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The Week Ahead
The Week Ahead
Published Date: 2020-10-26 | Source: INCE|Community | Author: Chris Gilmour
Initial jobless claims in the US unexpectedly fell substantially last week to 787 000 against expectations of 875 000 and a revised 842 000 from the previous week. This is the second-lowest figure since Mar 14 this year, just before the massive spike in unemployment caused by the reaction to the pandemic. As good and as welcome as these figures are, it should be noted that they are still above the previous high in the pre-pandemic era of 695 000 established in Oct 1982.
Meanwhile, a bipartisan agreement on a new stimulus package seems as remote as ever with zero probability of one materialising before the Nov 3 election. US president Donald Trump and Democratic Party contender Joe Biden squared up against each other in the final TV debate in Nashville Tennessee last Thu.
This debate was far better controlled than the first one, though it also degenerated into something of a slanging match, with little if any real substance emerging. Trump managed to keep his cool however and resisted the urge to interrupt Biden, knowing that the microphone could be muted if he tried to. Opinions canvassed afterward suggested that Trump probably had the edge over Biden in this encounter, though it was marginal.
The percentage turnout in this election looks as if it will be higher than any election since 1908 but it is not clear in whose favour this will result. If Trump manages to overturn the very large lead that Biden is currently enjoying in the opinion polls, it will be an even greater surprise than that achieved by incumbent president Harry S. Truman who retained the presidency in 1948. Right up to election day, Truman trailed Republican contender Thomas E.
Dewey by over 4 percentage points yet managed to win the popular vote by a margin of 5% and won the electoral college contest by 303 votes to Dewey's 189.
The S&P 500 closed 0.5% down for the week at 3 465.39 on Fri 23 Oct. From its Sep 2 peak of 3 580.84, the index has now fallen by 3.2%. It has risen by 54.9% from its Mar 23 closing low of 2 237.4.
Third-quarter GDP growth in China came in at 4.9% against a consensus of 5.2%. Nevertheless, it is still a strong figure and way ahead of any other large economy. How ironic that the country that unleashed the coronavirus on the world should have had the shortest exposure to its damaging effects. China is largely back to normal now while most of the rest of the world wrestles with fear, mistrust, unemployment, recession and/or depression, non-Covid health catastrophes, countless ruined lives and livelihoods, and a so-called "second wave" of the virus. The IMF currently forecasts that for 2020 as while the Chinese economy will expand by around 2%. This compares with estimates of around a 10% contraction in the UK and the US and Europe coming in with high single-digit contractions. China will likely be the only major economy to achieve the much-coveted "V-shaped recovery".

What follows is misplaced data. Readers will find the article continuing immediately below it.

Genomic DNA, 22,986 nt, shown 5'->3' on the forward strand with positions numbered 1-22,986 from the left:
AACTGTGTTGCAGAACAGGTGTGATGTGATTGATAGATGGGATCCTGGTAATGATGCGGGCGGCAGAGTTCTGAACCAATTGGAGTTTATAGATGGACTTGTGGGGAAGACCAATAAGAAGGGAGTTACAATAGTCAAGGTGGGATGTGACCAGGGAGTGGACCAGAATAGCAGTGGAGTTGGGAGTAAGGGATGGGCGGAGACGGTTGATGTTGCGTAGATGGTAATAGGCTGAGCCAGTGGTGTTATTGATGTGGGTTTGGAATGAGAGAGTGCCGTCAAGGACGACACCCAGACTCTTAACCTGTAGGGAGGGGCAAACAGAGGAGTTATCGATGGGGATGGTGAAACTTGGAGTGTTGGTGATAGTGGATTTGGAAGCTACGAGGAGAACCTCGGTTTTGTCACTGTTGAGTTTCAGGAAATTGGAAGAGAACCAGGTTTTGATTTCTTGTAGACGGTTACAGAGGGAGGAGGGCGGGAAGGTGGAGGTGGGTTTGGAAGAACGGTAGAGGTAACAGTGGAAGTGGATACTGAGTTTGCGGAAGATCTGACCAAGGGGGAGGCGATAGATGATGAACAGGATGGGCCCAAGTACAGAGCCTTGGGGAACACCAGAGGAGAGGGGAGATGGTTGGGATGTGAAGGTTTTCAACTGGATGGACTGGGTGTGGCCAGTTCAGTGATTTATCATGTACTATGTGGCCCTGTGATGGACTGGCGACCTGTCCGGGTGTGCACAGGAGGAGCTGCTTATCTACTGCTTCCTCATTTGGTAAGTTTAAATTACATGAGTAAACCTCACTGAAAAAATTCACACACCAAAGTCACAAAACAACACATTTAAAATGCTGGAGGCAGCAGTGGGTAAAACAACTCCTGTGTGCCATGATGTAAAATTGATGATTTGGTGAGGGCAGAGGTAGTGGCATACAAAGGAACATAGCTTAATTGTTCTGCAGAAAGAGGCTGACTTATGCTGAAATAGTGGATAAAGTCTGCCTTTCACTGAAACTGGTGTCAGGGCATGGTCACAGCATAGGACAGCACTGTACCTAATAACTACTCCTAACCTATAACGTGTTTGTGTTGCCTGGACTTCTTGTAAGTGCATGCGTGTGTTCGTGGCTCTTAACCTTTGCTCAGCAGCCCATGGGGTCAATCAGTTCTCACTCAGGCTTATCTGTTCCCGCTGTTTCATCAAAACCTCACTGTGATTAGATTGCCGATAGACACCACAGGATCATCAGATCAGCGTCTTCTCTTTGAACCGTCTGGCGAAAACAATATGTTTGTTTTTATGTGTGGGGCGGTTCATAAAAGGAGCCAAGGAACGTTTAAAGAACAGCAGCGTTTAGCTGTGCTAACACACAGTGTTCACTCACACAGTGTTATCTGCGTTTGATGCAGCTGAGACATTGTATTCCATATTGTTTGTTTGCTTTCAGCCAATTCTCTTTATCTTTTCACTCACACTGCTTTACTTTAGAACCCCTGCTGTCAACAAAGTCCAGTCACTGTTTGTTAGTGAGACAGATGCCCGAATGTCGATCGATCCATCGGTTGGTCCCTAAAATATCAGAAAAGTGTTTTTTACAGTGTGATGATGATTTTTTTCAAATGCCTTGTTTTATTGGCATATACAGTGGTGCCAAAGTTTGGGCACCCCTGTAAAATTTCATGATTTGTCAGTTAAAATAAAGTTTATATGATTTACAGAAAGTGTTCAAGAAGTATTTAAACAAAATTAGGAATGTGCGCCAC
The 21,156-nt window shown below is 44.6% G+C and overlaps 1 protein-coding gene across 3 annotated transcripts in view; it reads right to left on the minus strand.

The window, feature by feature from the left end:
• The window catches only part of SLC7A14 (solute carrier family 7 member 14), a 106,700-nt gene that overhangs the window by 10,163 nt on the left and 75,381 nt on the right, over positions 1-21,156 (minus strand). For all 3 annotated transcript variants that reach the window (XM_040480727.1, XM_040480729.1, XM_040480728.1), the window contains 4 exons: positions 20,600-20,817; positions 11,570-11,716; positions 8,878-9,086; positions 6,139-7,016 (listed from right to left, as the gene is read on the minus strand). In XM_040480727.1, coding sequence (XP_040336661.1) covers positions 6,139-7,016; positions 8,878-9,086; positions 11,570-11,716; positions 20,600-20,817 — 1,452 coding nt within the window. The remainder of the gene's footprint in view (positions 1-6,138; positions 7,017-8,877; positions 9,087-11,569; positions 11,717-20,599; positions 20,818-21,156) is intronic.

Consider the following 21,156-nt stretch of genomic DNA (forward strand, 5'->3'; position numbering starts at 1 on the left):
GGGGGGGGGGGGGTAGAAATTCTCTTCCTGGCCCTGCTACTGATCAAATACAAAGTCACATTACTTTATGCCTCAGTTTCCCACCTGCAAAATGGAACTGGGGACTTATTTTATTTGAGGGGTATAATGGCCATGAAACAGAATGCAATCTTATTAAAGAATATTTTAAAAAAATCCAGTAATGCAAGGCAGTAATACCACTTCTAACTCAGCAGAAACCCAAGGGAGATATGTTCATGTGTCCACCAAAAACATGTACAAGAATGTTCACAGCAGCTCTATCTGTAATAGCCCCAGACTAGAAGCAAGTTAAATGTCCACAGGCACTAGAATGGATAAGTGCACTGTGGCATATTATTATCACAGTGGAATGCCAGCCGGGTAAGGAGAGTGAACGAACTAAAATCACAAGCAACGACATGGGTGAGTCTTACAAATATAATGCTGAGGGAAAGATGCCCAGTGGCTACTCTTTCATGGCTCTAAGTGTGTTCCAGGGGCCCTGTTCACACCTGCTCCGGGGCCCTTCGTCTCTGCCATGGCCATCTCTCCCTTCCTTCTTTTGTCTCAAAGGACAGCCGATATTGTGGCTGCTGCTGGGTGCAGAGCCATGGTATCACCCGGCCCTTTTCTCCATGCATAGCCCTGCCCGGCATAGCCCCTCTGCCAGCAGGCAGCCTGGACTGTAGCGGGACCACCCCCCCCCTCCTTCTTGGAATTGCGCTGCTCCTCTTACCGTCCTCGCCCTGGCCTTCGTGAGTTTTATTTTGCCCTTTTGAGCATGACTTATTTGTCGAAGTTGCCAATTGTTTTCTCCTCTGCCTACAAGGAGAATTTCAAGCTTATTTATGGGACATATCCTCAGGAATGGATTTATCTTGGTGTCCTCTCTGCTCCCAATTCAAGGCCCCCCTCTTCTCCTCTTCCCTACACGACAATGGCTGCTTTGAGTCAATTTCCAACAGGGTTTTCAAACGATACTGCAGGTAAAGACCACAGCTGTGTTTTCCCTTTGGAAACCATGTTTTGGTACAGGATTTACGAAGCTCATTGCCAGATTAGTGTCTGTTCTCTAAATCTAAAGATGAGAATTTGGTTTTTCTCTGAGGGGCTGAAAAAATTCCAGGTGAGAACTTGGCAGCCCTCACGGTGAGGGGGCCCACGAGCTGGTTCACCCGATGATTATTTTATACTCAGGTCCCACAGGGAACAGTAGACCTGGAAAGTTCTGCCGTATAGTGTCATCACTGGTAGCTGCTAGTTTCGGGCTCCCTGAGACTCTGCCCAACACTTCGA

South African minister of finance Tito Mboweni presents his Medium Term Budget Policy Statement (MTBPS) on Wed 28 Oct. It will be a thankless task, attempting to give some direction to the country on how to take the finances forward from here. The reaction to the Covid19 pandemic has bankrupted the country and government debt/GDP is now at levels that were unthinkable even at the beginning of this year. Last Fri Oct 23 in a written reply to a member of the official opposition in the SA parliament, Mboweni made it clear that part of the $4.3 billion IMF loan (the Rapid Financing Instrument) could well be used to pay salaries for government employees. State-Owned enterprises minister Pravin Gordhan also let it be known that a scheme to procure R10 billion in funding from National Treasury to re-float SAA has the backing of the cabinet. These two issues will not sit well with rating agencies that currently have SA under their microscopes. If little or no attempts are made to rein in government expenditure in the MTBPS, then expect a very negative reaction from investors, rating agencies, and others and by extension, expect the rand to weaken. Conversely, if the minister demonstrates resolve to finally tackle the thorny issue of fiscal consolidation, expect the currency to strengthen. The JSE Alsi closed 0.5% up for the week at 55 340 on Fri 23 Oct. From its peak of 61 685 on 25 Jan 2018, the Alsi has now fallen by 10.3% and remains in correction territory. From its recent low point of 37 693 on Mar 19, the index has risen by 46.8%.
|Country||GDP Growth (%)||Inflation (%)||Unemployment (%)||Interest Rates (%)|
|Source: Trading Economics|
JSE listed company results out this week;
- 29 October 2020
- Afrimat, MiX Telematics
- 2 November 2020
- Alphamin Resources
- 27 October 2020
- SA Unemployment Q3
- 28 October
- Medium Term Budget Policy Statement, SA Inflation Rate September
- 29 October
- SA PSCE, M3, PPI September
- 30 October
- SA Trade Balance September
Economic data releases this week;